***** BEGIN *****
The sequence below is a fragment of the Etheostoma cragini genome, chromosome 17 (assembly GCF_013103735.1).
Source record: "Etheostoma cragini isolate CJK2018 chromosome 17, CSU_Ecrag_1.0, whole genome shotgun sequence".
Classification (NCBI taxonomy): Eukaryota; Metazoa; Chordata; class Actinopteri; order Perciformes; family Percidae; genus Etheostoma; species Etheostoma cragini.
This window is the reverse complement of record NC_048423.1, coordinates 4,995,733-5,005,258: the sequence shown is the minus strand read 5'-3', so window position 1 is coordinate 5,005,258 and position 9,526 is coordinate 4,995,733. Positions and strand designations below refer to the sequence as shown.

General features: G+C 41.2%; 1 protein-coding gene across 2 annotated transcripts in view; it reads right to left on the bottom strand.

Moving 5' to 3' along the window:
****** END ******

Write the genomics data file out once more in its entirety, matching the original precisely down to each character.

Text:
The sequence below is a fragment of the Etheostoma cragini genome, chromosome 17 (assembly GCF_013103735.1).
Source record: "Etheostoma cragini isolate CJK2018 chromosome 17, CSU_Ecrag_1.0, whole genome shotgun sequence".
Classification (NCBI taxonomy): Eukaryota; Metazoa; Chordata; class Actinopteri; order Perciformes; family Percidae; genus Etheostoma; species Etheostoma cragini.
This window is the reverse complement of record NC_048423.1, coordinates 4,995,733-5,005,258: the sequence shown is the minus strand read 5'-3', so window position 1 is coordinate 5,005,258 and position 9,526 is coordinate 4,995,733. Positions and strand designations below refer to the sequence as shown.

General features: G+C 41.2%; 1 protein-coding gene across 2 annotated transcripts in view; it reads right to left on the bottom strand.

Moving 5' to 3' along the window: